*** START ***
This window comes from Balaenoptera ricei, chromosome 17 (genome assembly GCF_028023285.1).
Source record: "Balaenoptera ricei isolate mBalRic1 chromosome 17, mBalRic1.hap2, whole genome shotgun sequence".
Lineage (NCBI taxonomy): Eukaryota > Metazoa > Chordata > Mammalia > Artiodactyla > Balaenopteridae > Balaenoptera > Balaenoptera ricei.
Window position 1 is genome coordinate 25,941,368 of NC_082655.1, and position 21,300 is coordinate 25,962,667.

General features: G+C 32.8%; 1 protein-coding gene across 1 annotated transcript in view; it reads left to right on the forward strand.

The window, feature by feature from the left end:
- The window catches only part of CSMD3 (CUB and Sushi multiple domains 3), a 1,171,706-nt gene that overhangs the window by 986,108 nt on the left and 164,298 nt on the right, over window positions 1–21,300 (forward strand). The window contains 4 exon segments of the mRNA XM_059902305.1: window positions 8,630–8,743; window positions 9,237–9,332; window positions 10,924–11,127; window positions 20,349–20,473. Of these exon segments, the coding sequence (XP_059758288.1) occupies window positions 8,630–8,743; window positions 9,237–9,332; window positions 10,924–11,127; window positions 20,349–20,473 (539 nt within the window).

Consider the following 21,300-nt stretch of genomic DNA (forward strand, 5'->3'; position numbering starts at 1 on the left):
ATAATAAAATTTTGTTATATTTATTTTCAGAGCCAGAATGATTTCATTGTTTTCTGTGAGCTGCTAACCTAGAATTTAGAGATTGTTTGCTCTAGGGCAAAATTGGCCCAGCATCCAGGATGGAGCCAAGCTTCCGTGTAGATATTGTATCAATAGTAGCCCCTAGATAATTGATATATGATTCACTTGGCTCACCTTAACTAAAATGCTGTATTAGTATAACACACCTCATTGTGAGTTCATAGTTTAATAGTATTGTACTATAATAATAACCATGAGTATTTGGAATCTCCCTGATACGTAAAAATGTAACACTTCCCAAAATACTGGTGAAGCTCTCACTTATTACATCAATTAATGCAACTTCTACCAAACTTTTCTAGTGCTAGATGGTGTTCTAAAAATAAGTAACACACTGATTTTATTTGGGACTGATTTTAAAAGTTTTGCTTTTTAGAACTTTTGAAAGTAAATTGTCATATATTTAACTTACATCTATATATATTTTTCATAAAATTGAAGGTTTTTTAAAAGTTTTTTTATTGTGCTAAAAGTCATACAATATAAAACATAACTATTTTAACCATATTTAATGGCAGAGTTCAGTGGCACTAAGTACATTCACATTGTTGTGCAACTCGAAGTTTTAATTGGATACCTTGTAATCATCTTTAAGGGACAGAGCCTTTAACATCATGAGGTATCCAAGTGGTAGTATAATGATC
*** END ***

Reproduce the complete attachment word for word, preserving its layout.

This window comes from Balaenoptera ricei, chromosome 17 (genome assembly GCF_028023285.1).
Source record: "Balaenoptera ricei isolate mBalRic1 chromosome 17, mBalRic1.hap2, whole genome shotgun sequence".
Lineage (NCBI taxonomy): Eukaryota > Metazoa > Chordata > Mammalia > Artiodactyla > Balaenopteridae > Balaenoptera > Balaenoptera ricei.
Window position 1 is genome coordinate 25,941,368 of NC_082655.1, and position 21,300 is coordinate 25,962,667.

General features: G+C 32.8%; 1 protein-coding gene across 1 annotated transcript in view; it reads left to right on the forward strand.

The window, feature by feature from the left end:
- The window catches only part of CSMD3 (CUB and Sushi multiple domains 3), a 1,171,706-nt gene that overhangs the window by 986,108 nt on the left and 164,298 nt on the right, over window positions 1–21,300 (forward strand). The window contains 4 exon segments of the mRNA XM_059902305.1: window positions 8,630–8,743; window positions 9,237–9,332; window positions 10,924–11,127; window positions 20,349–20,473. Of these exon segments, the coding sequence (XP_059758288.1) occupies window positions 8,630–8,743; window positions 9,237–9,332; window positions 10,924–11,127; window positions 20,349–20,473 (539 nt within the window).

Consider the following 21,300-nt stretch of genomic DNA (forward strand, 5'->3'; position numbering starts at 1 on the left):
ATAATAAAATTTTGTTATATTTATTTTCAGAGCCAGAATGATTTCATTGTTTTCTGTGAGCTGCTAACCTAGAATTTAGAGATTGTTTGCTCTAGGGCAAAATTGGCCCAGCATCCAGGATGGAGCCAAGCTTCCGTGTAGATATTGTATCAATAGTAGCCCCTAGATAATTGATATATGATTCACTTGGCTCACCTTAACTAAAATGCTGTATTAGTATAACACACCTCATTGTGAGTTCATAGTTTAATAGTATTGTACTATAATAATAACCATGAGTATTTGGAATCTCCCTGATACGTAAAAATGTAACACTTCCCAAAATACTGGTGAAGCTCTCACTTATTACATCAATTAATGCAACTTCTACCAAACTTTTCTAGTGCTAGATGGTGTTCTAAAAATAAGTAACACACTGATTTTATTTGGGACTGATTTTAAAAGTTTTGCTTTTTAGAACTTTTGAAAGTAAATTGTCATATATTTAACTTACATCTATATATATTTTTCATAAAATTGAAGGTTTTTTAAAAGTTTTTTTATTGTGCTAAAAGTCATACAATATAAAACATAACTATTTTAACCATATTTAATGGCAGAGTTCAGTGGCACTAAGTACATTCACATTGTTGTGCAACTCGAAGTTTTAATTGGATACCTTGTAATCATCTTTAAGGGACAGAGCCTTTAACATCATGAGGTATCCAAGTGGTAGTATAATGATC